has there been any studies comparing short-term & long-term health effects of cow vs. vegan burgers
Because cow and vegan burgers are nutritionally different from one another, if you kept everything else equal nutritionally and only swapped out the cow burger for the vegan burger or the vegan burger for the cow burger and then didn't make adjustments, either way you would probably turn out with a deficiency in something.
Foodstruct lets you compare a hamburger to a veggie (soy) burger nutritionally:
Notable improvements for veggie over beef include: more fiber, minerals and vitamins (overall), and a greater ratio of polyunsaturated fats vs. saturated fats.
I don't want to put anything in my body that will harm me
Beef burgers are high in cholesterol, and if eaten, would need to be done sparingly to avoid adverse health outcomes. Eat-Lancet for example recommends not eating more than 4 oz a week. Mock-burgers that are meant to be imitate beef burgers are admittedly, probably not the healthiest option. Not all people want to be healthy all the time, and this is a treat that would best be enjoyed in moderation. So if you're a health nut, you should limit the beef burger and the mock burger.
Fortunately, such mock-burgers are not the only vegan option for putting on the grill. Here are some whole food burger recipes for the grill you could try:
- Portabello Burger: https://www.veggiesdontbite.com/vegan-grilled-portobello-mushroom-burgers/
- Walnut Chickpea Burger: https://lovingitvegan.com/vegan-burger/
- Seitan Burger: https://thecheekychickpea.com/best-vegan-burger-recipe/
- Mushroom Lentil Burger: https://thebananadiaries.com/easy-veggie-mushroom-lentil-burgers/
- Black Bean Burger: https://veganheaven.org/recipe/black-bean-patties-vegan-grillable/
- Artichoke Spinach Cauliflower Bean Burger: https://www.veganricha.com/artichoke-spinach-cauliflower-bean/
image from- https://thecheekychickpea.com/best-vegan-burger-recipe/
Is processed always bad?
We try to avoid processed food and food with questionable ingredients like soy, (hydrogenated) seed oils, processed sugar, emulsifiers, gums, preservatives, etc.
"Canola oil is a subject of concern due to the possibility of containing trans-fats, which are associated with significant health issues. However, it is important to note that canola oil contains very low levels of trans-fat. To provide a comparison, the fat of cattle, sheep, and cow's milk naturally contain around 2-5% of trans-fat as a percentage of the total fat."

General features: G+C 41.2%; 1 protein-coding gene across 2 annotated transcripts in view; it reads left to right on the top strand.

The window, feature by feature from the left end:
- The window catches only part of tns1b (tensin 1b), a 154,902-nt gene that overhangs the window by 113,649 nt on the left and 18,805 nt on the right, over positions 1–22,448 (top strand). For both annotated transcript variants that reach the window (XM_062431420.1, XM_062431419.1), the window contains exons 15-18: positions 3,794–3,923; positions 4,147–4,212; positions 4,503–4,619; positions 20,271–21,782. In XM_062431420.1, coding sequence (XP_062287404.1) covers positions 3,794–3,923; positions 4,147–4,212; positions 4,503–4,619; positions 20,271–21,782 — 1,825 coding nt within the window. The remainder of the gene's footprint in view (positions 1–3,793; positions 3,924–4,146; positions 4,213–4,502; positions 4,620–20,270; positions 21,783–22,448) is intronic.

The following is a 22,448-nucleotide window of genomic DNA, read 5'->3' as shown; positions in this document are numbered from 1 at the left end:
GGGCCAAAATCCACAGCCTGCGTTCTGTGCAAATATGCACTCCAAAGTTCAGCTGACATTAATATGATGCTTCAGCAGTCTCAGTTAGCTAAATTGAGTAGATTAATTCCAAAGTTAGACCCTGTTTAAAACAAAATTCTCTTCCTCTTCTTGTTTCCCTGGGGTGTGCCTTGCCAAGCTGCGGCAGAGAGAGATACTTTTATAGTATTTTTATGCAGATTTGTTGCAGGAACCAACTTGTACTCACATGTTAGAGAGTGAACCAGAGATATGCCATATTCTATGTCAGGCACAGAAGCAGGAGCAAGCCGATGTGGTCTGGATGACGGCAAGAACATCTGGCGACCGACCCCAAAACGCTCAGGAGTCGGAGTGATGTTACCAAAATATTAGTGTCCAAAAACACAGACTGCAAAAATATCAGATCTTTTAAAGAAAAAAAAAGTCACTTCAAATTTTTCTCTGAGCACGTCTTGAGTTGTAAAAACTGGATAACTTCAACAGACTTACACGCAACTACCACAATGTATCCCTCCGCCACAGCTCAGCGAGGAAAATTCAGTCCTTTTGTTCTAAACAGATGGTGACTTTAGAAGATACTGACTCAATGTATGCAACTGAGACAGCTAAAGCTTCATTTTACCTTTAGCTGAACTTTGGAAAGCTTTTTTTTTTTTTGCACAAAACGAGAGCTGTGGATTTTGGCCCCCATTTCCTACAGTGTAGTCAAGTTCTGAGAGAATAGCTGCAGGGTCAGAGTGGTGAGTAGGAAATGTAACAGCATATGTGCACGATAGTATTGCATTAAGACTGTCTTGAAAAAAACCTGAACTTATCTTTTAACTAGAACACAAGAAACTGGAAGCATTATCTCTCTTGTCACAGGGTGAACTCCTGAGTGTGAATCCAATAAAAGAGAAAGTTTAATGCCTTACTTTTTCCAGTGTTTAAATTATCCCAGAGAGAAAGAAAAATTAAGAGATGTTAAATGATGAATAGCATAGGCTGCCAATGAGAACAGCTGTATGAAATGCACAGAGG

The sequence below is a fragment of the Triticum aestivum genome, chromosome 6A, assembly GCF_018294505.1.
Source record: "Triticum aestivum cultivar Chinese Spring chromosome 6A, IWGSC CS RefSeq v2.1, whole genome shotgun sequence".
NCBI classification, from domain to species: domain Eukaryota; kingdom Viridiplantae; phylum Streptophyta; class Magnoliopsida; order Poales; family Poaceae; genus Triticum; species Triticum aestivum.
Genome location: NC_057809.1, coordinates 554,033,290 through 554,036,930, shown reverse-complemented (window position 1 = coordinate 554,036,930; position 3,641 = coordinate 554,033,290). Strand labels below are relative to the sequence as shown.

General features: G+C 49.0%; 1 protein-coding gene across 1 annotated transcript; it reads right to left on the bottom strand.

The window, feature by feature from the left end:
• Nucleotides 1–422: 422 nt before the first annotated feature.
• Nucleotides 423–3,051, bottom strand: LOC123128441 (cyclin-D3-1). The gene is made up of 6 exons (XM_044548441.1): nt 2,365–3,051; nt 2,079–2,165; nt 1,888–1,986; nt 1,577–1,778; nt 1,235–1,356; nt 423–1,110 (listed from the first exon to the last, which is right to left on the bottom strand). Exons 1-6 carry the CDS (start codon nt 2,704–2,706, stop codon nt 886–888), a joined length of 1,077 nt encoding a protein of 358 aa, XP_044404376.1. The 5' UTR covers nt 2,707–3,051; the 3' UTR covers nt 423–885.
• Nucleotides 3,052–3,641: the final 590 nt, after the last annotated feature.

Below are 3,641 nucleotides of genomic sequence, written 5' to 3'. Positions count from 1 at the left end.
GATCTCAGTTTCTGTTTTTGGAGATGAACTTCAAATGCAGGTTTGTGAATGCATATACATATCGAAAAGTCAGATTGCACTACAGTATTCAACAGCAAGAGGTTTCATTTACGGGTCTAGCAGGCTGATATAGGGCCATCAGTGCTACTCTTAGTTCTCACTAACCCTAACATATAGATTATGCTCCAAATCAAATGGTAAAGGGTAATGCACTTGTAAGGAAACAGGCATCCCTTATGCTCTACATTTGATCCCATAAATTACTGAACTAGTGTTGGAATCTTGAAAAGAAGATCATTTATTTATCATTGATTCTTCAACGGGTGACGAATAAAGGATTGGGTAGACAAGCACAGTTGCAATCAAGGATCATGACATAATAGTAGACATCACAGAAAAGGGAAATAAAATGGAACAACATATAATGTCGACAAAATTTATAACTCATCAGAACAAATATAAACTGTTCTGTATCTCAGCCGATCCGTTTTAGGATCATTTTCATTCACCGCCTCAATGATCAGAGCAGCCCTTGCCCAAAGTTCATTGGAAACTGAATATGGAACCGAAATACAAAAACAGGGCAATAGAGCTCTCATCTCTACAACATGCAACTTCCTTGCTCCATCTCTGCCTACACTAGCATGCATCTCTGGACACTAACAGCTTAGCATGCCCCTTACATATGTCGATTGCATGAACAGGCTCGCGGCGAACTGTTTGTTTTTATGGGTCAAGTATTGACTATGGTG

"Canola oil is a safe and healthy form of fat that will reduce blood LDL cholesterol levels and heart disease risk compared to carbohydrates or saturated fats such as found in beef tallow or butter. Indeed, in a randomized trial that showed one of the most striking reductions in risk of heart disease, canola oil was used as the primary form of fat."
Source: https://www.hsph.harvard.edu/nutritionsource/2015/04/13/ask-the-expert-concerns-about-canola-oil/ , https://www.youtube.com/watch?v=xwr7uQaVHzg
Fears relating to seed oils are likely overblown. There is no conclusive evidence that they cause any chronic illnesses. Furthermore, "vegetable oils likely have a beneficial role to play in the prevention of many diseases— particularly heart disease, type 2 diabetes mellitus, and potentially skin cancer."
Your family is concerned about seed oils, but not concerned about the carcinogens that are created by cooking the beef patty on the grill, namely heterocyclic amines and polycyclic aromatic hydrocarbons? "Meats cooked at high temperatures, especially above 300 ºF (as in grilling or pan frying), or that are cooked for a long time tend to form more HCAs".
My family tries to eat healthy, so we usually only buy grass-fed organic meat.
There is not enough land for everyone to eat grass-fed meat. If we keep using land for beef production, we are headed for food insecurity. "While some sustainable food advocates propose shifting to “grass-fed” beef and dairy, there is only enough pasture land in the United States to support 27% of current beef production."
Source: https://grazingfacts.com/land-use, https://iopscience.iop.org/article/10.1088/1748-9326/8/3/034015/pdf
Meat scientists say the difference between grass-finished and grain-finished is mostly flavor. Even though grass-finished has slightly less saturated fat, and slightly more omega fats, it's unlikely to make a difference.